Plurality of African Americans do not believe public schools are successfully educating students

Public schools are not successfully educating students to do grade-level reading and math and are not preparing them for future success, according to a national survey of African American voters commissioned by TakeCharge and shared with American Experiment.

The September poll asked 396 African American respondents — of whom 78 percent identified with the Democratic Party — to indicate if they agreed with, disagreed with, or had no opinion on the statement that “public schools are successfully educating our children to read at their grade levels, to be proficient at math,” and are “preparing them for future success.”

A plurality (48.3 percent) disagreed, with 27.2 percent agreeing and 34.6 percent having no opinion.

Nearly three-quarters of respondents (64.6 percent) believe parents should have the ability to choose the best school for their children and that funding should follow their student to the school they choose. This sentiment held true across all ages, regions and party affiliations surveyed.

(Respondent details: 65 percent female, 35 percent male; 9 percent under age 34, 27 percent between ages 35 and 55, 20 percent between ages 55 and 64, 44 percent over age 65; 78 percent identified with the Democratic Party, 18 percent with the Republican Party, and 4 percent selected “other.” Margin of error +/-5.00 percent.)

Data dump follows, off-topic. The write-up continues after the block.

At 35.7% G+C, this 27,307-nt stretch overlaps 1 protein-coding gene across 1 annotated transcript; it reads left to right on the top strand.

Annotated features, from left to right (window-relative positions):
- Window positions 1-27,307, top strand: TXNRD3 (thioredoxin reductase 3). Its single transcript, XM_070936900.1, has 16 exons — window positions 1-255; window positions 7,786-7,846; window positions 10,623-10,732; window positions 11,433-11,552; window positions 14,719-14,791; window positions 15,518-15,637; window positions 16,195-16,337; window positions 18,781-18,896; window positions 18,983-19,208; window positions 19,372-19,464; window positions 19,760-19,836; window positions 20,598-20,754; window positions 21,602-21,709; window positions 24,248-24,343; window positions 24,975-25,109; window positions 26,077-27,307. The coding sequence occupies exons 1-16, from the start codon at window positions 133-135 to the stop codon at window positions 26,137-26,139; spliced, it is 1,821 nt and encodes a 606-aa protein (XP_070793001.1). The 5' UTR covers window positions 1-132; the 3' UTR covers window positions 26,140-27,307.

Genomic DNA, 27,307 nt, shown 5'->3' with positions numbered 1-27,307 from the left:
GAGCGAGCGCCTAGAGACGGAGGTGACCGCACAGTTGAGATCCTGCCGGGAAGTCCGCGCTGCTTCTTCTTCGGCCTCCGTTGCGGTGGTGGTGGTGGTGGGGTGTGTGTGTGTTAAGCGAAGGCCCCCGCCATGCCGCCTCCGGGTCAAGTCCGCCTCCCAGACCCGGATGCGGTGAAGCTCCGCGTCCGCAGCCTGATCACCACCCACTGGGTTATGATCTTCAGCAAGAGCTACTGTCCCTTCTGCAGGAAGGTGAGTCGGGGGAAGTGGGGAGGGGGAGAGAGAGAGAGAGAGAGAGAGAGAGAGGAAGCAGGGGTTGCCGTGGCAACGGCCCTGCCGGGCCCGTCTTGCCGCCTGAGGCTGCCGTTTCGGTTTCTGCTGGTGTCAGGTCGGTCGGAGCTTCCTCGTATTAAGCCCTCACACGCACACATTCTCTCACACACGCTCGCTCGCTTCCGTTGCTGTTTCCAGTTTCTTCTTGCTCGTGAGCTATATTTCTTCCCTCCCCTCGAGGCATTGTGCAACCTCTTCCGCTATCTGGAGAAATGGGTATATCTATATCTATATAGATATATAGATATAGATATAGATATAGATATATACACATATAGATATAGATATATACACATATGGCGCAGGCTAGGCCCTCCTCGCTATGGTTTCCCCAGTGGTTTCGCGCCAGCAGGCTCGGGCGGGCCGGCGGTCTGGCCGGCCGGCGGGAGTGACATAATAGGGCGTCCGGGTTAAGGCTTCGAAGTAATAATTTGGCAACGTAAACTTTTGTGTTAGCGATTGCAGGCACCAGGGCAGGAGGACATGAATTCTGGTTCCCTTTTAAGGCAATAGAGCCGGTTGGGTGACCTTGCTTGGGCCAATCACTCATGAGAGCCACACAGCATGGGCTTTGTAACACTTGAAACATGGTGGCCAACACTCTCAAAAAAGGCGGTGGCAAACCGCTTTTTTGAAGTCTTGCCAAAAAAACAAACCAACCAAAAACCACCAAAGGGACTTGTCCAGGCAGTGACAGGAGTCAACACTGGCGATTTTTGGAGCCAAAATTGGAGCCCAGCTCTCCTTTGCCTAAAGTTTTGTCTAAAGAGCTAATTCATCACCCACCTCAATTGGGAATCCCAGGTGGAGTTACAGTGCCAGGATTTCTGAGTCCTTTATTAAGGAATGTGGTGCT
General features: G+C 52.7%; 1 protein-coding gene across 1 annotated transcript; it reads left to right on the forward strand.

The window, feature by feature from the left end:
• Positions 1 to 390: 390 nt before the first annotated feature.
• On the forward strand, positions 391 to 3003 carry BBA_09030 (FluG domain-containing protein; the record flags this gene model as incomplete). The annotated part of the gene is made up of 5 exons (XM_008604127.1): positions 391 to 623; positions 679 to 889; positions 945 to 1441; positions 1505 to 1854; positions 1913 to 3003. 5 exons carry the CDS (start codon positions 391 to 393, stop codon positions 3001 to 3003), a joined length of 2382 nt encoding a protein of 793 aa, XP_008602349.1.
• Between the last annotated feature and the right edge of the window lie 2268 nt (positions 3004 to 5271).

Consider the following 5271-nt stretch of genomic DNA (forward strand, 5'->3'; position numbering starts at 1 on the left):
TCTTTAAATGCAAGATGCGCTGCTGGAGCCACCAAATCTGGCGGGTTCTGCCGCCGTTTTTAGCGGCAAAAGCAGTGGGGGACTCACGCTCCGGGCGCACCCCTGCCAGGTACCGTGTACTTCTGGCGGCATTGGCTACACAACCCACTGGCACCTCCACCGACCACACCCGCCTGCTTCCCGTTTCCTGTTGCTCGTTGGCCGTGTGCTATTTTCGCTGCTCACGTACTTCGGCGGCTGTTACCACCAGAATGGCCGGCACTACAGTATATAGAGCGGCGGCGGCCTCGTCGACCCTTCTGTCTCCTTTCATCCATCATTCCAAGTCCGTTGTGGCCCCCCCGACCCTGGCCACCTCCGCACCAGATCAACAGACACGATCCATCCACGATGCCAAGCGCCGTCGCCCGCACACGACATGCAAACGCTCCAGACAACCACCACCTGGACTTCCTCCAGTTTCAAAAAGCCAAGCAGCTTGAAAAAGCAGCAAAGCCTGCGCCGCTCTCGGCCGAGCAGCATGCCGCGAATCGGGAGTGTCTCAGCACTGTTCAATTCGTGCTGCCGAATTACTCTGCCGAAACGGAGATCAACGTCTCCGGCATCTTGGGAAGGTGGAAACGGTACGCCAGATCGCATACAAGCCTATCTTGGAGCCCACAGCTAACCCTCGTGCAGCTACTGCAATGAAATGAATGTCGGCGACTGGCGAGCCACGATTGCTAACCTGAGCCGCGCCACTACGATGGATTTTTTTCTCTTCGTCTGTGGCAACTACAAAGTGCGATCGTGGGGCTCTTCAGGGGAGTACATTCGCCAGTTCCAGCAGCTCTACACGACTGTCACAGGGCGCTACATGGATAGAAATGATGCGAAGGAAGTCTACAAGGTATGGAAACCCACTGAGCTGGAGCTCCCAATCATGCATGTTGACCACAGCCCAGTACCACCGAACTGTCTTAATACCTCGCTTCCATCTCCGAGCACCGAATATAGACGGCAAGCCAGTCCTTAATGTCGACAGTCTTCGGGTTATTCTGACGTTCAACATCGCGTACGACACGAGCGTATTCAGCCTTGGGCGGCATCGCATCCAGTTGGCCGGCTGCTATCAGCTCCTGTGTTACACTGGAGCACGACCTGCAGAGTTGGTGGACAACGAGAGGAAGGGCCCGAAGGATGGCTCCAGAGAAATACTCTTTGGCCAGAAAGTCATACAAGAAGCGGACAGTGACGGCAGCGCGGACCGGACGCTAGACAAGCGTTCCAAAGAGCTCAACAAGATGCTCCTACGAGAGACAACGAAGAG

Other national polling from this year has also found growing support for school choice across party lines and demographics.

Attempts to fund students over systems in Minnesota and remove the financial barriers keeping families from accessing the learning environment that best meets their children’s needs have been previously blocked by DFL leadership and Gov. Tim Walz. Education Minnesota, the state’s teachers’ union, has also stood in the way of such education reforms.

It is no secret that many families — particularly families of color — have long wearied of the shortcomings of their neighborhood school district and are in search of learning environments that prioritize the academic and safety needs of their students. Education is a civil right, and parents’ ability to choose the best educational opportunity for their children has been undermined by supporters of the status quo and impeded by financial barriers for far too long. When will their voices finally be heard?